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Combining physical, motor, and cognitive exercises is expected to be effective to attenuate age-related declines of brain and cognition in older adults. This can be achieved either by conventional interventions or by exergames. This paper aimed to determine whether conventional combined training and exergame interventions are two comparable ways for delivering combined training. In total, 24 studies on conventional training and 23 studies on exergames were selected and compared. A common framework was used to analyze both types of combined training interventions. Our analysis showed that conventional combined training interventions were more effective than separated physical and motor training to improve brain and cognition, while their superiority over cognitive training alone remains to be confirmed. Exergames scarcely led to cognitive benefits superior to those observed after physical, motor, or cognitive training alone. Thus, although both conventional training interventions and exergames allowed delivering combined training programs, they are not two facets of the same coin. Further studies that are more theoretically grounded are necessary to determine whether interventions delivered via exergames may lead to superior benefits compared to conventional separated and combined training interventions. (JMIR Serious Games 2022;10(4):e38192) doi: 10.2196/38192 KEYWORDS aging; older; gerontology; exergame; physical activity; cognition; training; intervention; cognitive; brain; older adult; motor skills; exercise; physical; motor; combined training effective than conventional combined training programs, since Introduction they conjugate the effects of physical and motor exercises [1,7] and those of video game training on cognitive performance Delaying or attenuating age-related cognitive decline is critical [8,9]. However, until now, no study has systematically for preserving autonomy and quality of life of the increasing compared, within the same experimental protocols, the number of older adults. It has been widely demonstrated that respective benefits of ‘conventional’ CTIs and exergames with separate cognitive, aerobic, muscular, and motor training are regard to cognitive outcomes in healthy older adults. “A review effective in this respect . Moreover, it has been suggested of reviews” (ie, 3 reviews on conventional cognitive and motor that their integration into combined training interventions (CTIs) training and 3 on exergames)  recently addressed this issue might be more effective than separated training [2-4]. In this and reported conflicting results. Specifically, the benefits of context and in view of the role played by cognitive stimulations conventional CTIs were found superior to those of separated in CTIs [5,6], exergames (ie, interactive video games that require training in 2 reviews, but the superiority of exergames over participants to be physically active to play) might be even more https://games.jmir.org/2022/4/e38192 JMIR Serious Games 2022 | vol. 10 | iss. 4 | e38192 | p. 1 (page number not for citation purposes) XSL FO RenderX JMIR SERIOUS GAMES Temprado & Torre physical or cognitive training alone was unclear in the selected framework developed in 2 recently published review papers reviews. dedicated to conventional CTIs  and exergames , we compiled the data of 47 studies to compare randomized This paper aims to go a step further by reporting the results of controlled trials and controlled trials that have used either a detailed comparison of studies that used conventional CTIs conventional combined training or exergames to improve and those that used exergames to improve brain and cognition cognitive functions (Table 1 and Table 2). in healthy older adults. To fulfill this objective, based on the Table 1. Selected reviews and studies on conventional combined training interventions. Studies were classified as a function of the type of combined intervention. Conventional combined Studies training interventions Reviews Law et al , Wollesen and Voelcker-Rehage , Zhu et al , Lauenroth et al , Levin et al , Tait et al , Gheysen et al , Joubert and Chainay , Gavelin et al , Wollesen et al , Gallou et al , Gou et al  Studies Sequential Fabre et al , Legault et al  PCT Shatil et al , Linde and Alfermann , Shah et al , Mc Daniel et al , Desjardins-Crépeau et al  Oswald et al  MCT Pieramico et al , Van het Reve and de Bruin , Rahe et al , Rahe et al , Kalbe et al  MDT Simultaneous PCT Theill et al , Leon et al , Norouzi et al , Eggenberger et al , Eggenberger et al  MCT Hiyamizu et al , Marmeleira et al , Falbo et al  MDT Ansai et al , Yokoyama et al , Nishiguchi et al , Jardim et al  PCT: physical-cognitive training. MCT: motor-cognitive training. MDT: multidomain training. Table 2. Selected reviews and studies on exergames. Studies were classified as a function of the type of combined intervention. Exergames interventions Studies Reviews Zhang and Kaufman , Bleakley et al , Ogawa et al , Howes et al , Stanmore et al , Vázquez et al , Mansor et al , Stojan and Voelcker-Rehage , Gallou-Guyot et al , Wollesen et al , Gavelin et al , Sakaki et al , Soares et al  Studies Sequential a b PCT — Park and Yim  MCT Kayama et al  MDT Simultaneous PCT Anderson-Hanley et al , Barcelos et al  MCT Schoene et al , Schoene et al , Gschwind et al , Schättin et al , Adcock et al , Carrasco et al , Eggenberger et al , Eggenberger et al , Huang , Li et al  MDT Maillot et al , Chuang et al , Ordnung et al , Guimaraes et al , Htut et al , Bacha et al , Peng et al , Moreira et al , Gouveia et al  PCT: physical-cognitive training. Not available. MCT: motor-cognitive training. MDT: multidomain training. https://games.jmir.org/2022/4/e38192 JMIR Serious Games 2022 | vol. 10 | iss. 4 | e38192 | p. 2 (page number not for citation purposes) XSL FO RenderX JMIR SERIOUS GAMES Temprado & Torre Accordingly, 3 main training modes were distinguished: (1) A Structured Framework for Analyzing physical-cognitive training (PCT), which correspond to the Combined Training Interventions association of endurance (aerobic) and muscular resistance training and cognitive training, either sequentially or We developed a framework to analyze CTIs, independent of simultaneously; (2) motor-cognitive training (MCT), which whether they were delivered via conventional interventions or refers to the association of complex motor skills training and via exergames. Specifically, we distinguished the following: cognitive training, implemented through the addition of (1) the stimuli, which refer to different types of combined cognitive tasks separated from the motor tasks (eg, mental training; (2) the settings, which are the organizing features of calculation); and (3) multidomain training (MDT), which training programs (ie, frequency, duration, intensity, instructions, consists of associating aerobic exercises, complex motor skills, feedback, individualization, and progressivity of increase in and cognitive tasks through laboratory-customized training difficulty); (3) the targets of training, which were limited in this situations. Notably, for conventional CTIs, we limited our review to brain and cognitive levels, but other levels could be analysis to randomized controlled trials and controlled trials in added in future works; (4) the markers, that is, the tasks and which it was possible to identify different training components tests used to train or assess the participants, respectively; (5) (ie, physical, motor, and cognitive) that were associated with the outcomes of different types of training, that is, the different each other. Thus, according to this criterion, interventions variables that allow for quantifying the observed effects at brain implemented through natural motor activities (eg, tai chi, dance, and cognitive levels; (6) the moderators, who modulated the or Nordic walking) were excluded. Although these activities effects of training; and (7) the potential mechanisms, which included physical, motor, and cognitive components, their were explicitly mentioned in different studies to predict and respective weights and levels of intensity or complexity were explain the effects of combined training (Figure 1). difficult to quantify. Based on this framework, in this study, we focused our comparative analysis on the following 4 main constructs: stimuli, settings, targets, and outcomes. Figure 1. A multidimensional framework to analyze combined training interventions (detailed explanations are presented in a previous study ). Published under Creative Commons Attribution 4.0 International License. https://games.jmir.org/2022/4/e38192 JMIR Serious Games 2022 | vol. 10 | iss. 4 | e38192 | p. 3 (page number not for citation purposes) XSL FO RenderX JMIR SERIOUS GAMES Temprado & Torre whereas it was the case in only 1/23 (4.3%) of the exergames The Database studies. Most frequently, exergames studies included 2 groups, that is, either a passive control group (9/23, 39.1%), a physical Our analysis was grounded on the material included in 2 recently or motor training group (13/23, 56.5%), or less frequently, a published reviews dedicated to conventional CTIs  and cognitive training group (2/23, 8.6%), in addition to the exergames , respectively. Specifically, 24 studies on exergaming group. In both conventional CTI and exergames conventional training and 23 studies on exergames, published studies, permanence and transfer of training effects were from 2010 to November 2021, were selected on the basis of scarcely investigated, so no reliable conclusion can be drawn several criteria [11,12]. These studies were then analyzed to in this respect. compare them according to the 4 chosen constructs of our framework (Table 1 and Table 2). Targets No main difference was observed between the cognitive abilities Quantitative and Qualitative Differences tested in conventional CTIs and exergames studies. The most Between Conventional Interventions and frequently tested were memory, executive functions, attention, and information processing speed, but there were no ‘a priori’ Exergames assumptions about the type of functions that could be affected more or less by each CTI. The respective effects of conventional Stimuli combined training and exergames on brain health and Motor and cognitive exercises were performed simultaneously neurobiological mechanisms cannot be reliably compared due in 100% (n=23) of the exergames studies, whereas sequential to the small number of related studies and their heterogeneity presentation of physical and cognitive exercises was used in (ie, 4 and 2 studies, respectively). 58% (7/12) of conventional PCT studies, 22% (2/9) of MDT studies, and 50% (2/4) of MCT studies. Thus, one can Outcomes hypothesize that several studies on conventional CTIs used Combined Training Versus Passive Control Groups mechanisms that were different from those involved in exergame interventions. Another important issue concerns the distribution Independent of the training modes (ie, PCT, MCT, or MDT), of the 3 training modes (ie, PCT, MCT, and MDT), which positive effects were observed, relative to passive control differed in conventional CTI and exergames studies. Indeed, groups, in all conventional CTIs and exergames studies, for at the proportion of PCT studies was much higher for conventional least one of the targeted cognitive functions, that is, memory, interventions compared to exergaming (12/24, 50% and 2/23, attention, executive functions, and information processing speed. 8%, respectively), whereas the inverse was observed for MCT These results were observed for both sequential and 16% (4/24) for conventional interventions and 47% (11/23) for simultaneous associations between cognitive and physical or exergaming, respectively) and MDT studies 37% (9/24) for motor exercises. Unfortunately, it was impossible to determine conventional studies and 43% (10/23) for exergaming, whether cognitive functions were differently impacted by respectively). This resulted from the predominant use of conventional combined training and exergames, respectively. commercial exergames (eg, Xbox Kinect and Wii Balance These results are consistent with those reported by Gallou-Guyot Board), which were cheaper than the stationary cybercycle used et al . Unsurprisingly, they suggest that regardless of how for implementing PCT in exergames studies [59,60]. It could combined training is delivered (ie, conventional interventions be concluded from the distribution of PCT in both conventional or exergames, and PCT, MCT, or MDT), combined training and exergaming intervention studies that, on average, the latter programs always lead to superior benefits compared to was less physically demanding than the former; supporting inactivity. evidence could be found in a study by Graves et al , and a Combined Training Versus Physical Training discussion is presented in Gonçalves et al’s 2021 study . In conventional CTIs, superior benefits of combined training However, this issue is a matter of debate, since few studies over separated physical training were observed in 100% (n=13) demonstrated that commercial exergames can be the support of of MCT and MDT studies and in most of the PCT studies (8/12, intense physical activity [81,82], whereas others showed that 66.6%). On the other hand, superior benefits of exergaming they only facilitated light- to moderate-intensity physical activity compared to conventional physical or motor training alone were . On the other hand, since commercial exergames usually observed in only one study on exergames , whereas no required upper limb movements, whole body movements, difference was found between the exergames and separated stepping, weight shifting or balance control, motor exercises training groups in the 4 other studies (2 on MCT and 2 on supporting MCT and MDT in conventional CTIs and exergames MDT). studies were roughly similar. Combined Training Versus Cognitive Training Settings In conventional training studies, compared to cognitive training Conventional CTIs most frequently aimed to compare several alone, superior benefits of CTIs were observed in almost groups simultaneously. Indeed, 21/24 (87%) involved a passive one-third of PCT studies (n=4), but never in MCT and MDT control group, alone or together with cognitive training (15/24, studies. In the 2 studies that compared exergaming and cognitive 62%) and physical or motor training (13/24, 54%) groups. In training, one reported a superiority of the former over the latter total, 8/24 (33%) of the conventional training studies involved on executive functions , whereas the other did not . 3 training groups (ie, CTI, physical or motor, and cognitive), https://games.jmir.org/2022/4/e38192 JMIR Serious Games 2022 | vol. 10 | iss. 4 | e38192 | p. 4 (page number not for citation purposes) XSL FO RenderX JMIR SERIOUS GAMES Temprado & Torre Thus, the number of related studies was too small to draw exergames did not allow reaching high enough levels of physical reliable conclusions about the superiority of exergames over effort  or motor skills complexity, and they used the cognitive training alone. resources of virtual reality and video games insufficiently to improve the cognitive load of different exercises . This is Limitations and Study Comparisons not to say that exergame interventions cannot succeed in being more effective than conventional CTIs. However, further studies, The studies including 4 training groups (ie, combined training, grounded on theoretical knowledge provided by the literature separated physical and cognitive training, and a control group), on physical, motor, and cognitive training are necessary to which could allow for a complete comparison, were scarce (ie, determine whether interventions delivered via exergames may 8 conventional training studies out of 47, in total). A second lead to superior benefits compared to separated and combined observation was that despite the type of intervention (ie, CTIs. In particular, since commercial exergames are not conventional or exergames), the mechanisms underlying designed specifically for older adults, exergames studies should eventual differences with physical and cognitive training groups use new solutions that are more grounded on theoretical were rarely addressed in the reviewed studies. A third foundations . observation was that information relative to intensity and the Finally, this analysis showed that conventional CTIs and nature of physical exercises, the nature and levels of complexity exergames studies did not address the same research questions, of motor exercises, and progressivity of difficulty was neglected thereby precluding reliable comparisons of their benefits. in most studies, so it was impossible to estimate why physical Specifically, conventional CTI studies prominently aimed to or motor training was effective (or not) to improve physical, compare benefits of separate training programs, whereas motor, or cognitive performance. This was the case, in particular, exergames studies focused on the benefits of exergaming per in exergames studies. In addition, in several studies, cognitive se, most often relative to inactive control groups. Thus, training procedures and (exer)game contents were not described contrarily to our expectations, they seem to be separated or were only superficially described. Finally, due to the small domains of the literature on aging, which, until now, have number of studies available to support some comparisons (eg, developed independently of each other. In particular, the exergames and cognitive training; conventional CTI vs literature on exergames has not yet reached the level of maturity exergames), the results remain to be confirmed or even of those on conventional CTIs, which itself remains established in future studies. heterogeneous and suffers from methodological weakness and lack of a strong conceptual background [11,84,85]. Therefore, Discussion although they both allow for delivering combined training programs, conventional and exergames interventions are not In this paper, we aimed to determine whether conventional CTIs two facets of the same coin; rather, they are two coins we do and exergames were two comparable ways for delivering not know which is more valuable. Accordingly, future studies combined training. Our analysis showed that conventional CTIs should aim to develop new exergames that would capitalize were more effective than separated physical and motor training more on the knowledge from studies on conventional CTIs, to improve brain and cognition, but their superiority over particularly concerning the underlying mechanisms. These cognitive training alone remains to be confirmed in further studies should also systematically compare the effectiveness of studies. 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[doi: 10.1016/j.arr.2018.04.002] [Medline: 29679658] Abbreviations CTI: combined training intervention MCT: motor-cognitive training MDT: multidomain training https://games.jmir.org/2022/4/e38192 JMIR Serious Games 2022 | vol. 10 | iss. 4 | e38192 | p. 9 (page number not for citation purposes) XSL FO RenderX JMIR SERIOUS GAMES Temprado & Torre PCT: physical-cognitive training Edited by N Zary; submitted 22.03.22; peer-reviewed by M Gallou-Guyot; comments to author 21.07.22; revised version received 22.07.22; accepted 04.08.22; published 03.10.22 Please cite as: Temprado JJ, Torre MM Are Conventional Combined Training Interventions and Exergames Two Facets of the Same Coin to Improve Brain and Cognition in Healthy Older Adults? Data-Based Viewpoint JMIR Serious Games 2022;10(4):e38192 URL: https://games.jmir.org/2022/4/e38192 doi: 10.2196/38192 PMID: ©Jean-Jacques Temprado, Marta Maria Torre. Originally published in JMIR Serious Games (https://games.jmir.org), 03.10.2022. This is an open-access article distributed under the terms of the Creative Commons Attribution License (https://creativecommons.org/licenses/by/4.0/), which permits unrestricted use, distribution, and reproduction in any medium, provided the original work, first published in JMIR Serious Games, is properly cited. The complete bibliographic information, a link to the original publication on https://games.jmir.org, as well as this copyright and license information must be included. https://games.jmir.org/2022/4/e38192 JMIR Serious Games 2022 | vol. 10 | iss. 4 | e38192 | p. 10 (page number not for citation purposes) XSL FO RenderX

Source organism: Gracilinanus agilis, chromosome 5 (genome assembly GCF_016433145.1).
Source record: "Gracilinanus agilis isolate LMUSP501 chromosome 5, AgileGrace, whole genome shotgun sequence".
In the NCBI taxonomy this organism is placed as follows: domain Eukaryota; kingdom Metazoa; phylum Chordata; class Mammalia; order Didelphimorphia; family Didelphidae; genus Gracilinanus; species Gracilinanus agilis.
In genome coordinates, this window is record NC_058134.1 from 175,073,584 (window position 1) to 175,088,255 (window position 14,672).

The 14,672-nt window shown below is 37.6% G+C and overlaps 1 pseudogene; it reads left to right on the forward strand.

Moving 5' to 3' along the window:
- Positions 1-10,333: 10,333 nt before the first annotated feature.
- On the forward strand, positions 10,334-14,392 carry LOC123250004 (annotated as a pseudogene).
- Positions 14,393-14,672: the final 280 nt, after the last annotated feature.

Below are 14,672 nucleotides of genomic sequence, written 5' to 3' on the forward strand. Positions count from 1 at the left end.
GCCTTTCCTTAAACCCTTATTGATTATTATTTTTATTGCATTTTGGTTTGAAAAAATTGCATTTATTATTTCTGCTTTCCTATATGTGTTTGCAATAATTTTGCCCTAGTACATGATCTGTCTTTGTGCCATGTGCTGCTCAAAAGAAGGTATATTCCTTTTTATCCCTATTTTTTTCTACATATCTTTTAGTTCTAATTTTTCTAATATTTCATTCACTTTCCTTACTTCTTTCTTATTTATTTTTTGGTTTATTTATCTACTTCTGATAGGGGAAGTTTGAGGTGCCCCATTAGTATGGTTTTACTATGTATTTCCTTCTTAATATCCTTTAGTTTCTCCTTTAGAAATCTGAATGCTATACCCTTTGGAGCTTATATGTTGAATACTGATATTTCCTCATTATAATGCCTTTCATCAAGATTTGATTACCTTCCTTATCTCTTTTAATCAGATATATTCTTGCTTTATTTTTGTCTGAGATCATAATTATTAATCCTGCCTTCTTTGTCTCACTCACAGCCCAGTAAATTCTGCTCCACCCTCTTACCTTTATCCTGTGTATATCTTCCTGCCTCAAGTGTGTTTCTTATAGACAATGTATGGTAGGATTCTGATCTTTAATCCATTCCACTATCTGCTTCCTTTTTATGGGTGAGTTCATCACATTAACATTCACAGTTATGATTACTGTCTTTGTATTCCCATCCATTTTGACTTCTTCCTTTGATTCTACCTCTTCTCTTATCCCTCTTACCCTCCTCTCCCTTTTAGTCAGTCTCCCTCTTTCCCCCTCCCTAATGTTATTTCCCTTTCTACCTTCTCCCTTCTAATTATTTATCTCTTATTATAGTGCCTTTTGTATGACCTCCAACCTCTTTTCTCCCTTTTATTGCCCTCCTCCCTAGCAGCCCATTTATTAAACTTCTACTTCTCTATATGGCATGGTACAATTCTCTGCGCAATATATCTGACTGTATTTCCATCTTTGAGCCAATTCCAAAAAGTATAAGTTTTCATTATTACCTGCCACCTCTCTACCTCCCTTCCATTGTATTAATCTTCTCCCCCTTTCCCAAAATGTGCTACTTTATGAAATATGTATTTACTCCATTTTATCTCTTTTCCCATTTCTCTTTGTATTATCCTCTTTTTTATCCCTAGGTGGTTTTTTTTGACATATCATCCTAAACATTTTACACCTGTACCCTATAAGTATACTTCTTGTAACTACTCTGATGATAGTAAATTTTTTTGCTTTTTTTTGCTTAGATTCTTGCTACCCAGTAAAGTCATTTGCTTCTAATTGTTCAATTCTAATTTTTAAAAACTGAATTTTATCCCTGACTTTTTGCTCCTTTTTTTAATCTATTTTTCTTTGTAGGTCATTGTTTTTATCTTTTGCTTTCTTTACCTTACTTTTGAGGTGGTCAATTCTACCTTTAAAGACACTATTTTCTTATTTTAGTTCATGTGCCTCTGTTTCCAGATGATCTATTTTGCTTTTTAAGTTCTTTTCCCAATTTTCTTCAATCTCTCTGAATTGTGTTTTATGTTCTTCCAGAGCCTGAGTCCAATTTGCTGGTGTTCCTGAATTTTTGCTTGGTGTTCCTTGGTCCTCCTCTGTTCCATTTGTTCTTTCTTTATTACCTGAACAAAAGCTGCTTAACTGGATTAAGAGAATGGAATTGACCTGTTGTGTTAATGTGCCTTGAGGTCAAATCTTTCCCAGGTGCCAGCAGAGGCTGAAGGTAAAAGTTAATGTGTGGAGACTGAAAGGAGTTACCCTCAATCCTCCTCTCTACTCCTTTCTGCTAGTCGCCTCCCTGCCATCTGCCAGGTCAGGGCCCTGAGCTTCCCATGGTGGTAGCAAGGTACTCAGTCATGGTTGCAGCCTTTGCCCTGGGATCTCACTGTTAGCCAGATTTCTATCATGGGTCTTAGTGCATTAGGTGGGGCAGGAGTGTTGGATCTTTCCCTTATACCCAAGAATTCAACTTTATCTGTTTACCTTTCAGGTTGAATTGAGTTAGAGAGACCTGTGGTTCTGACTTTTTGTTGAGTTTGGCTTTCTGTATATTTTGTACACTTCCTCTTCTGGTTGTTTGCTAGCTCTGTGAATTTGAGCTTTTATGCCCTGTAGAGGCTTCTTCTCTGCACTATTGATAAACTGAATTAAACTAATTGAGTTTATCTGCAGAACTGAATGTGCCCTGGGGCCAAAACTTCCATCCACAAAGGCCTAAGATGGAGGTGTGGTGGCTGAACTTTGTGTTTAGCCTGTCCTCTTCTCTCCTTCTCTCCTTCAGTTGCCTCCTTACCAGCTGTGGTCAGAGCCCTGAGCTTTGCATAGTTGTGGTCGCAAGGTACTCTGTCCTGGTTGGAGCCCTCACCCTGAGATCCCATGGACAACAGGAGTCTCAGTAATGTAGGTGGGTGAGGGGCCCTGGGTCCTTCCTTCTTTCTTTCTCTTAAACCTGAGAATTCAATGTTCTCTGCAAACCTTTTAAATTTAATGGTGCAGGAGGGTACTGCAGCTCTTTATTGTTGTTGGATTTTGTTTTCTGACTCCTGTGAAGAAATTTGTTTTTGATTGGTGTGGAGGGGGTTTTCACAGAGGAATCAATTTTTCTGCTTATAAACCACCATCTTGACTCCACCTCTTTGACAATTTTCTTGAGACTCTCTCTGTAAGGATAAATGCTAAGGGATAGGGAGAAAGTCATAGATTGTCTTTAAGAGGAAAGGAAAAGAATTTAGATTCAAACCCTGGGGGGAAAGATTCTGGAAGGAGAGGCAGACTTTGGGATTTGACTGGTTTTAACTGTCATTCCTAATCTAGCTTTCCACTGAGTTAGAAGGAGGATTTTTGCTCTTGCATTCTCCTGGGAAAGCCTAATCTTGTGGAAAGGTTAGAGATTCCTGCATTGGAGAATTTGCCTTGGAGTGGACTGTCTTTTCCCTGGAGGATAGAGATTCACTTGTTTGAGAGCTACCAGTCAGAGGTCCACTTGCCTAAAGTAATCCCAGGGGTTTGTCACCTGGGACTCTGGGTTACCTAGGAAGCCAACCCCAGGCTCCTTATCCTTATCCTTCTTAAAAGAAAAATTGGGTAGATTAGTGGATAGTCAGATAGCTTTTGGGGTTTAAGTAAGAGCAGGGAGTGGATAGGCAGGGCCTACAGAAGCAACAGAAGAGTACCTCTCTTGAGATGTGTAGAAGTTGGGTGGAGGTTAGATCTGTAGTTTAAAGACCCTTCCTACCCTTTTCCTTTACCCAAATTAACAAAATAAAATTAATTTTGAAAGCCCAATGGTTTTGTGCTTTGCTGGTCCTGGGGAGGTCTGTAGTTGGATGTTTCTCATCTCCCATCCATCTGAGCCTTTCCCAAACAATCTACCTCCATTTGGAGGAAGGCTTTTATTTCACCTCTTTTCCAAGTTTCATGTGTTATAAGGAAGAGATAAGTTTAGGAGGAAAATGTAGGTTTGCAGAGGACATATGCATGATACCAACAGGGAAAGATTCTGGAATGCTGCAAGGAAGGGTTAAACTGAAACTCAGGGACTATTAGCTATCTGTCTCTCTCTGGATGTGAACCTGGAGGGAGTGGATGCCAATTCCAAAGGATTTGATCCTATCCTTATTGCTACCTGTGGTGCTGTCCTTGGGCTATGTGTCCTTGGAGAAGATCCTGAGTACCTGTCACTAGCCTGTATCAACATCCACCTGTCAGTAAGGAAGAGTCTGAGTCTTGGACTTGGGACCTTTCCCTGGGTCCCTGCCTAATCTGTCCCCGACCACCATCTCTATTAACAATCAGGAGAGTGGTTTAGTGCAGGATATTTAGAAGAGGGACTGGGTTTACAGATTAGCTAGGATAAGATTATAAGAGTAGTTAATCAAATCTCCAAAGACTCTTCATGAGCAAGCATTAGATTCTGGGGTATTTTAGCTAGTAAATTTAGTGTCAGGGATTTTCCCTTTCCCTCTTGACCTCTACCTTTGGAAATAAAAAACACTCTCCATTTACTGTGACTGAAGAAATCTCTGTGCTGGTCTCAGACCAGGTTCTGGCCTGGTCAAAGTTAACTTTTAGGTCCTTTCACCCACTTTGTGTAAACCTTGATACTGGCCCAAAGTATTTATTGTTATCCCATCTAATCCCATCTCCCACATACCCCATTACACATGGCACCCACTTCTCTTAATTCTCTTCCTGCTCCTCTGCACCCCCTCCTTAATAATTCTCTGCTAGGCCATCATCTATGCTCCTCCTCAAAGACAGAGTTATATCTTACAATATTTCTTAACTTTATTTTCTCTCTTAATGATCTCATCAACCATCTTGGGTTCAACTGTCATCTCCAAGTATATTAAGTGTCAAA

JMIR Serious Games – JMIR Publications
Published: Oct 3, 2022
Keywords: aging; older; gerontology; exergame; physical activity; cognition; training; intervention; cognitive; brain; older adult; motor skills; exercise; physical; motor; combined training